While COVID-19 infection has afflicted a large proportion of the world population since the start of the pandemic, millions of people have also had to live with the lingering effects of having had COVID-19 - a condition more commonly known as long COVID.
Last year, the World Health Organization (WHO) stated at least 17 million people in Europe experienced long COVID in the first two years of the pandemic, while millions more may have to live with it for years to come.
Researchers have now found there could be a way to dramatically reduce the risk of developing long COVID following COVID-19 infection - by maintaining a healthy lifestyle.
A study following women who reported a COVID-19 infection found that following a healthy lifestyle could cut the risk of developing long COVID in half.
The study involved 1,981 women who reported a positive COVID test from April 2020 to November 2021.
Those who followed five or six healthy lifestyle factors had half the risk of developing long COVID, compared to those who did not follow any of the healthy lifestyle factors.
These factors included healthy body weight, not smoking, regular exercise, adequate sleep, high quality diet, and moderate alcohol consumption.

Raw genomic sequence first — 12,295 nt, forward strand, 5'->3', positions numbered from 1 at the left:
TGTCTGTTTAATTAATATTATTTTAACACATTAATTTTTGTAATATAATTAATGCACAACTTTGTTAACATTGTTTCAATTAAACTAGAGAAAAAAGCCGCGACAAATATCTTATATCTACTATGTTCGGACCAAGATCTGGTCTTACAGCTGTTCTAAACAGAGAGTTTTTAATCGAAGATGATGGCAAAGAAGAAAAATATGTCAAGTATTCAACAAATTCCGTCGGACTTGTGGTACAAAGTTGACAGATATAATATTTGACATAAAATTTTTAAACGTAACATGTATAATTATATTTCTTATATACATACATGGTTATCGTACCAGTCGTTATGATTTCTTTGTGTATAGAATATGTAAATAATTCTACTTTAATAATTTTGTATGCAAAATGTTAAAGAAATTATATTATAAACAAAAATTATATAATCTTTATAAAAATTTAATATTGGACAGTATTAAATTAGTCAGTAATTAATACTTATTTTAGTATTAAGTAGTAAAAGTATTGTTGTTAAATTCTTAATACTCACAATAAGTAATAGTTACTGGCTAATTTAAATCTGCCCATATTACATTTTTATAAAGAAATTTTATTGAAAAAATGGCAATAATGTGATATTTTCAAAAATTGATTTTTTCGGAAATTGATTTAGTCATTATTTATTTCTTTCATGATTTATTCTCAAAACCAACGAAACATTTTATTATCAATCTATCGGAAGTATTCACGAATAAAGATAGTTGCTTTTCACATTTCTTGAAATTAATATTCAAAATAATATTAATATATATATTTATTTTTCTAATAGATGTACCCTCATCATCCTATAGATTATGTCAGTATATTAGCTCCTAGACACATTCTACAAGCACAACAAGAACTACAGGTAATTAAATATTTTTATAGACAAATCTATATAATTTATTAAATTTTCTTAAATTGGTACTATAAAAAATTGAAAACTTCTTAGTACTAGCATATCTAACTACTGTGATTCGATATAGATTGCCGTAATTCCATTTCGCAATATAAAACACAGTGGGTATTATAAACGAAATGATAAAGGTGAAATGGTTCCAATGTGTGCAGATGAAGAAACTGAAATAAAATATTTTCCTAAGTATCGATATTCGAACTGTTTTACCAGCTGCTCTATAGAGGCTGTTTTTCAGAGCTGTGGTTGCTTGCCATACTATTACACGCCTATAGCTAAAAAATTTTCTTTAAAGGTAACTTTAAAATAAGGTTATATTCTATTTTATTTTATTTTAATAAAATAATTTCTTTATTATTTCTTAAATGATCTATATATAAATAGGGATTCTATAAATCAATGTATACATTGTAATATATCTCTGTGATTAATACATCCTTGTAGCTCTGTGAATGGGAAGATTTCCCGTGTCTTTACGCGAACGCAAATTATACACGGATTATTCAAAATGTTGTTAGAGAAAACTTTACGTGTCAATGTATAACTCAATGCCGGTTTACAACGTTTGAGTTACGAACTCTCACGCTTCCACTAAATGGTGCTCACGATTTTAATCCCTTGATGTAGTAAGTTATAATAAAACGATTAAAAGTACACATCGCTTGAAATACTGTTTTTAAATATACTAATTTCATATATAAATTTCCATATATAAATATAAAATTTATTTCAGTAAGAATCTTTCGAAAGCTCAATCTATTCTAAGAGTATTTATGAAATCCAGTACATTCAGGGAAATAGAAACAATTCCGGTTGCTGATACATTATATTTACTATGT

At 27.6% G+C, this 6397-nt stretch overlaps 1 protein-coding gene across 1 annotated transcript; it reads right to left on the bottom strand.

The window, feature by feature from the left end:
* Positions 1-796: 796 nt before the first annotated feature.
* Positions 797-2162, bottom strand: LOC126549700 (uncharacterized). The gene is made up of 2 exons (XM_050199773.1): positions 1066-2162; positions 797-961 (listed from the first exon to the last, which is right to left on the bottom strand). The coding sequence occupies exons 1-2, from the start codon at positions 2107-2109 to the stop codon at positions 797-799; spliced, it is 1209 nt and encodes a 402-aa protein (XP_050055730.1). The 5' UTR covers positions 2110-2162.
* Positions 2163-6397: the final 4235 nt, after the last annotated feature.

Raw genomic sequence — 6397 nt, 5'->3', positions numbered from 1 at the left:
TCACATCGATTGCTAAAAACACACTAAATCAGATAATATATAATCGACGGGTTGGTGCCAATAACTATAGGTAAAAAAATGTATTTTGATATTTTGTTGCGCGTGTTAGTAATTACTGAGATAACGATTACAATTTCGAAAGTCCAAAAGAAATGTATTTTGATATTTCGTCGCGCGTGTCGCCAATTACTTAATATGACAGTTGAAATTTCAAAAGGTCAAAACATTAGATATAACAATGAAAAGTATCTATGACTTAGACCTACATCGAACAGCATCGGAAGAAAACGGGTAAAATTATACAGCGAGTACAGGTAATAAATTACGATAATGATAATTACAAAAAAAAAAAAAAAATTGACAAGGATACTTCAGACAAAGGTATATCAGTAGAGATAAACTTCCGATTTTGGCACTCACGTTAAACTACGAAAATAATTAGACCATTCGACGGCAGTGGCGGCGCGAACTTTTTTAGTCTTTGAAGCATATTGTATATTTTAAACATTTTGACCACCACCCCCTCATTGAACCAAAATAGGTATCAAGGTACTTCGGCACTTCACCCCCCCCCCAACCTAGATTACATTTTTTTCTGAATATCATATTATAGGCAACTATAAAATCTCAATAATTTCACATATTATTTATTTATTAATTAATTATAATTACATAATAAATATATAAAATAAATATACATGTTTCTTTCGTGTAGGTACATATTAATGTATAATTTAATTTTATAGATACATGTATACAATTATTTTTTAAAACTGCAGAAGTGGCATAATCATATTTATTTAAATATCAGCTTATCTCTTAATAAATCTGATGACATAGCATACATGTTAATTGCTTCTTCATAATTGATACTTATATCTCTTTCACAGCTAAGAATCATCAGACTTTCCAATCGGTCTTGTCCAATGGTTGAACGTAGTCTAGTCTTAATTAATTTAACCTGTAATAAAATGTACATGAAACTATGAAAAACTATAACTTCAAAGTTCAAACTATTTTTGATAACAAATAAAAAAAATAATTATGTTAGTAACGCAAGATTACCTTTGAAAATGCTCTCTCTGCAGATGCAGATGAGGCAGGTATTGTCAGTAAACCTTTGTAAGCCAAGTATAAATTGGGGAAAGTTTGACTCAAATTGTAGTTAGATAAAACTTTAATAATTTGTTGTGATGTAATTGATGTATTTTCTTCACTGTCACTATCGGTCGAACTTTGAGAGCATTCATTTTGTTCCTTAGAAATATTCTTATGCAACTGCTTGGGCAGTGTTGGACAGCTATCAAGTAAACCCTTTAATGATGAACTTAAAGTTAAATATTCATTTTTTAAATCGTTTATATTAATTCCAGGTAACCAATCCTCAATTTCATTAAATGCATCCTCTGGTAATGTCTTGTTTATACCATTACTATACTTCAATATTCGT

The results also showed that, even among women who developed long COVID, those with a healthier pre-infection lifestyle had 30 per cent lower risk of having symptoms that interfered with their daily life.
“With ongoing waves of COVID-19, long COVID has created a serious public health burden. Our findings raise the possibility that adopting more healthy behaviours may reduce the risk of developing long COVID,” said Andrea Roberts, a senior research scientist in the Department of Environmental Health and senior author of the study.
‘Simple lifestyle changes’ could be beneficial
Long COVID is defined as having COVID-19 symptoms for four weeks or more after initial infection; symptoms can include fatigue, fever, and a variety of respiratory, heart, neurological, and digestive symptoms.
The authors noted that one possible explanation for the associations they observed is that, based on prior research, an unhealthy lifestyle is associated with increased risk of chronic inflammation and immune dysregulation, which have been linked with increased risk of long COVID.
In the past decades, scientists have accumulated evidence that a healthy lifestyle is good for overall health. However, in the US for example, 70 per cent of the population do not have a healthy body weight and 30 per cent do not sleep enough,” said lead author Siwen Wang, research fellow in the Department of Nutrition.
“Findings from this study suggest that simple lifestyle changes, such as having adequate sleep, may be beneficial for the prevention of long COVID.”
The study was published in JAMA Internal Medicine.